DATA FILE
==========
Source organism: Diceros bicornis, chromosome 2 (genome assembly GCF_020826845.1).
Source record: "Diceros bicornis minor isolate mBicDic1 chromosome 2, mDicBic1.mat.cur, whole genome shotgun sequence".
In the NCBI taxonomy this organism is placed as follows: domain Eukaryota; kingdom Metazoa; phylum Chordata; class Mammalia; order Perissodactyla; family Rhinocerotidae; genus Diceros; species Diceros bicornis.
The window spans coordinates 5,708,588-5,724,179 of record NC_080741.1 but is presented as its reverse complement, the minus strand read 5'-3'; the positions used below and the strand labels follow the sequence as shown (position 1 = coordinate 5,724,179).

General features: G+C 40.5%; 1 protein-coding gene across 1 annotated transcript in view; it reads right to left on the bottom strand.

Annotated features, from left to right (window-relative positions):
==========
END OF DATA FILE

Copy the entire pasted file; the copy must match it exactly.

Source organism: Diceros bicornis, chromosome 2 (genome assembly GCF_020826845.1).
Source record: "Diceros bicornis minor isolate mBicDic1 chromosome 2, mDicBic1.mat.cur, whole genome shotgun sequence".
In the NCBI taxonomy this organism is placed as follows: domain Eukaryota; kingdom Metazoa; phylum Chordata; class Mammalia; order Perissodactyla; family Rhinocerotidae; genus Diceros; species Diceros bicornis.
The window spans coordinates 5,708,588-5,724,179 of record NC_080741.1 but is presented as its reverse complement, the minus strand read 5'-3'; the positions used below and the strand labels follow the sequence as shown (position 1 = coordinate 5,724,179).

General features: G+C 40.5%; 1 protein-coding gene across 1 annotated transcript in view; it reads right to left on the bottom strand.

Annotated features, from left to right (window-relative positions):